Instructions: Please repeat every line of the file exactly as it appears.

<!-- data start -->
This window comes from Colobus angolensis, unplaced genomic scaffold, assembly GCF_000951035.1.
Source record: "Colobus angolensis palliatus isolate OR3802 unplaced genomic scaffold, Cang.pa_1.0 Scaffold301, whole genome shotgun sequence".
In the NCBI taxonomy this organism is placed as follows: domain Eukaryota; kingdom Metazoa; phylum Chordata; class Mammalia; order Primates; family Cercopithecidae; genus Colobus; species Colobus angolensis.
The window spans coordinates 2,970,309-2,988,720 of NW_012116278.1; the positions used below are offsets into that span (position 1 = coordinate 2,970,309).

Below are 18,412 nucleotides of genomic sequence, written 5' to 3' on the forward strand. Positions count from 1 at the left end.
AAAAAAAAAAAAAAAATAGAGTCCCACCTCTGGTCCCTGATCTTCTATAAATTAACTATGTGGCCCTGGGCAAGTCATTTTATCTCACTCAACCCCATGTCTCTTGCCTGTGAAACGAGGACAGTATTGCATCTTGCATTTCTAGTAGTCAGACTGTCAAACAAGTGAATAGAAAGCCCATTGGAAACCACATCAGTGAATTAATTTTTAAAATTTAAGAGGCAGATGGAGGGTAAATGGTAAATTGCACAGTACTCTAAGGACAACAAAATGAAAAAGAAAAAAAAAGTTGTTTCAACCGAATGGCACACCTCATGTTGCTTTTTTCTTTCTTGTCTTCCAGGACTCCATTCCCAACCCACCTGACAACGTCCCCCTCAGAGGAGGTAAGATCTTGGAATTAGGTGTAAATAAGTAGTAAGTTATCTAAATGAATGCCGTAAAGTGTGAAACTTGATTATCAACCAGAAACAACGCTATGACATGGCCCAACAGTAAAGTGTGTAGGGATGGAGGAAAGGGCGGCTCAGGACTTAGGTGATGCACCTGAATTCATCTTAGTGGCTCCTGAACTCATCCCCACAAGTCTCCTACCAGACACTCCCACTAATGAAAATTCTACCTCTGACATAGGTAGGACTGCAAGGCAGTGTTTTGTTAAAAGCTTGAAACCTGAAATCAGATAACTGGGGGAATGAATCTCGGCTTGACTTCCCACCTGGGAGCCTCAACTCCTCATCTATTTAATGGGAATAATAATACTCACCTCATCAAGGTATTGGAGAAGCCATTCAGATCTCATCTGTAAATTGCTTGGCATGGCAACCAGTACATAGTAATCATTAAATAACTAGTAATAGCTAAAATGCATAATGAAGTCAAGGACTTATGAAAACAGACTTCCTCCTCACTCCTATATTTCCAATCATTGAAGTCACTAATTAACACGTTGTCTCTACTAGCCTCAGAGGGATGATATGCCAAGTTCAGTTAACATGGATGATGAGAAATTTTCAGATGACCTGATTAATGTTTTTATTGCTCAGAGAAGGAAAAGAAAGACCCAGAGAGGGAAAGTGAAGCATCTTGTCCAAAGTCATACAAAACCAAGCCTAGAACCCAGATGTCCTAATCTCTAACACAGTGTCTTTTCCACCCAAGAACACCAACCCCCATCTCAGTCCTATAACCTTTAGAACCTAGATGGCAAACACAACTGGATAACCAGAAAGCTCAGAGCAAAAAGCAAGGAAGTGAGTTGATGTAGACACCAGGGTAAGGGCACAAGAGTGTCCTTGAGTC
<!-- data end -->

This window comes from Colobus angolensis, unplaced genomic scaffold, assembly GCF_000951035.1.
Source record: "Colobus angolensis palliatus isolate OR3802 unplaced genomic scaffold, Cang.pa_1.0 Scaffold301, whole genome shotgun sequence".
In the NCBI taxonomy this organism is placed as follows: domain Eukaryota; kingdom Metazoa; phylum Chordata; class Mammalia; order Primates; family Cercopithecidae; genus Colobus; species Colobus angolensis.
The window spans coordinates 2,970,309-2,988,720 of NW_012116278.1; the positions used below are offsets into that span (position 1 = coordinate 2,970,309).

Below are 18,412 nucleotides of genomic sequence, written 5' to 3' on the forward strand. Positions count from 1 at the left end.
AAAAAAAAAAAAAAAATAGAGTCCCACCTCTGGTCCCTGATCTTCTATAAATTAACTATGTGGCCCTGGGCAAGTCATTTTATCTCACTCAACCCCATGTCTCTTGCCTGTGAAACGAGGACAGTATTGCATCTTGCATTTCTAGTAGTCAGACTGTCAAACAAGTGAATAGAAAGCCCATTGGAAACCACATCAGTGAATTAATTTTTAAAATTTAAGAGGCAGATGGAGGGTAAATGGTAAATTGCACAGTACTCTAAGGACAACAAAATGAAAAAGAAAAAAAAAGTTGTTTCAACCGAATGGCACACCTCATGTTGCTTTTTTCTTTCTTGTCTTCCAGGACTCCATTCCCAACCCACCTGACAACGTCCCCCTCAGAGGAGGTAAGATCTTGGAATTAGGTGTAAATAAGTAGTAAGTTATCTAAATGAATGCCGTAAAGTGTGAAACTTGATTATCAACCAGAAACAACGCTATGACATGGCCCAACAGTAAAGTGTGTAGGGATGGAGGAAAGGGCGGCTCAGGACTTAGGTGATGCACCTGAATTCATCTTAGTGGCTCCTGAACTCATCCCCACAAGTCTCCTACCAGACACTCCCACTAATGAAAATTCTACCTCTGACATAGGTAGGACTGCAAGGCAGTGTTTTGTTAAAAGCTTGAAACCTGAAATCAGATAACTGGGGGAATGAATCTCGGCTTGACTTCCCACCTGGGAGCCTCAACTCCTCATCTATTTAATGGGAATAATAATACTCACCTCATCAAGGTATTGGAGAAGCCATTCAGATCTCATCTGTAAATTGCTTGGCATGGCAACCAGTACATAGTAATCATTAAATAACTAGTAATAGCTAAAATGCATAATGAAGTCAAGGACTTATGAAAACAGACTTCCTCCTCACTCCTATATTTCCAATCATTGAAGTCACTAATTAACACGTTGTCTCTACTAGCCTCAGAGGGATGATATGCCAAGTTCAGTTAACATGGATGATGAGAAATTTTCAGATGACCTGATTAATGTTTTTATTGCTCAGAGAAGGAAAAGAAAGACCCAGAGAGGGAAAGTGAAGCATCTTGTCCAAAGTCATACAAAACCAAGCCTAGAACCCAGATGTCCTAATCTCTAACACAGTGTCTTTTCCACCCAAGAACACCAACCCCCATCTCAGTCCTATAACCTTTAGAACCTAGATGGCAAACACAACTGGATAACCAGAAAGCTCAGAGCAAAAAGCAAGGAAGTGAGTTGATGTAGACACCAGGGTAAGGGCACAAGAGTGTCCTTGAGTC